Lucky me. My copy of Ulysses begins with the opinion from the U.S. District Court, rendered December 6, 1933. While not a marvel of "plain English for lawyers" (and occasionally an example of why that movement now has many followers), Judge Woolsey's opinion gets right to the heart of the matter when necessary:
[I]t must first be determined, whether the intent with which it was written was what is called, according to the usual phrase, pornographic,--that is, written for the purpose of exploiting obscenity. . . . But in "Ulysses", in spite of its unusual frankness, I do not detect anywhere the leer of the sensualist. I hold, therefore, that it is not pornographic.Elsewhere:
The words which are criticized as dirty are old Saxon words known to almost all men and, I venture, to many women, and are such words as would be naturally and habitually used, I believe, by the types of folk whose life, physical and mental, Joyce is seeking to describe. In respect of the recurrent emergence of the theme of sex in the minds of his characters, it must always be remembered that his locale was Celtic and his season Spring.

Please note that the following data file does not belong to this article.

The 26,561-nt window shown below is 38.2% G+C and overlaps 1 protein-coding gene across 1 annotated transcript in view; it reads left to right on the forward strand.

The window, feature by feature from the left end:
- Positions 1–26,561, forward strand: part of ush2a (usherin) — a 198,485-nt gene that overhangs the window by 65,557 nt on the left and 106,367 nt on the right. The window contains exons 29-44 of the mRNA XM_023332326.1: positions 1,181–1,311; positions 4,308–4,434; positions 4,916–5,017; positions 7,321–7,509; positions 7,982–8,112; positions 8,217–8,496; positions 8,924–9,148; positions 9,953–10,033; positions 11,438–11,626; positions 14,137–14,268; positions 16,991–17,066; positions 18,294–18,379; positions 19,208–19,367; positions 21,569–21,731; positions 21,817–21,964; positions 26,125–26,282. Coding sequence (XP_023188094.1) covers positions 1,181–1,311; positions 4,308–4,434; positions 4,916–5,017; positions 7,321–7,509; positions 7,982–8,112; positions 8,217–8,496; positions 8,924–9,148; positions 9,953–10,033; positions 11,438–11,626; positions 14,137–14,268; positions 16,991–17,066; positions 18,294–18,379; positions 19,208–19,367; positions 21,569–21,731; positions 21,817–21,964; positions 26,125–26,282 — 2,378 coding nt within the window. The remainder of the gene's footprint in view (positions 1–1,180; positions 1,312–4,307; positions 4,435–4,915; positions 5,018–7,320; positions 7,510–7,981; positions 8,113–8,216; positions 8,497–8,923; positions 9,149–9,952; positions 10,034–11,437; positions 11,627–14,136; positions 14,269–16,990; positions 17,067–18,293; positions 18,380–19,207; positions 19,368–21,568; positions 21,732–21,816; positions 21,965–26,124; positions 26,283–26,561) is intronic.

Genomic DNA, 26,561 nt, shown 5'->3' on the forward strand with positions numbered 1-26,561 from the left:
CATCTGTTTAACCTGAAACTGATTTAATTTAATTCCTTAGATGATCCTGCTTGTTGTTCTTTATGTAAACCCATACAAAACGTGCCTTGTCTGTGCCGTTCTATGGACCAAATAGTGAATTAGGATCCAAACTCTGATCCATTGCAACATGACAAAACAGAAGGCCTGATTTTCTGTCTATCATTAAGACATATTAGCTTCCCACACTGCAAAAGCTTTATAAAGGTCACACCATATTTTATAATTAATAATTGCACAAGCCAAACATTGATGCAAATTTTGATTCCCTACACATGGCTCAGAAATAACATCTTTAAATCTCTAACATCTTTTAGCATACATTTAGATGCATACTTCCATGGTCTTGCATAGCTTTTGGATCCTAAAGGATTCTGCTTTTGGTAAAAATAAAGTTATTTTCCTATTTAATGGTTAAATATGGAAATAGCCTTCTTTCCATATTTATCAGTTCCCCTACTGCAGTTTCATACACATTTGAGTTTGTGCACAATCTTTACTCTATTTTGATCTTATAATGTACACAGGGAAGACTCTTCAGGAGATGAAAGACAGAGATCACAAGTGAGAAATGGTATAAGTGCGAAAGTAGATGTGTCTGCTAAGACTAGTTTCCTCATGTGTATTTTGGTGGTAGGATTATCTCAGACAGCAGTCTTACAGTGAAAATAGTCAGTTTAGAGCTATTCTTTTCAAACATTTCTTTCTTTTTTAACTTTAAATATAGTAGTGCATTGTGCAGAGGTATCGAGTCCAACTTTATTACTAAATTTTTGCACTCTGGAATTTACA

Judge Woolsey goes on to state that obscenity is determined by whether a particular book would incite sexual impulses and thoughts in the person with average sex instincts. He likens this person to the "reasonable man" of tort law and the "man learned in the art" of patent law. Who knew there was a "sexually reasonable man" standard?
During his inquiry, the judge read several times the particular passages that the U.S. government considered objectionable, and he read the entire work. He also asked two friends (astute readers and "sexually reasonable men") to read it and give him their opinions. All three of them agreed the book was "a somewhat tragic and very powerful commentary on the inner lives of men and women" but "nowhere [did] it tend to be an aphrodesiac."
If you ask me, you probably aren't going to get a better or more succinct review than that. God bless you, Judge Woolsey, wherever you are.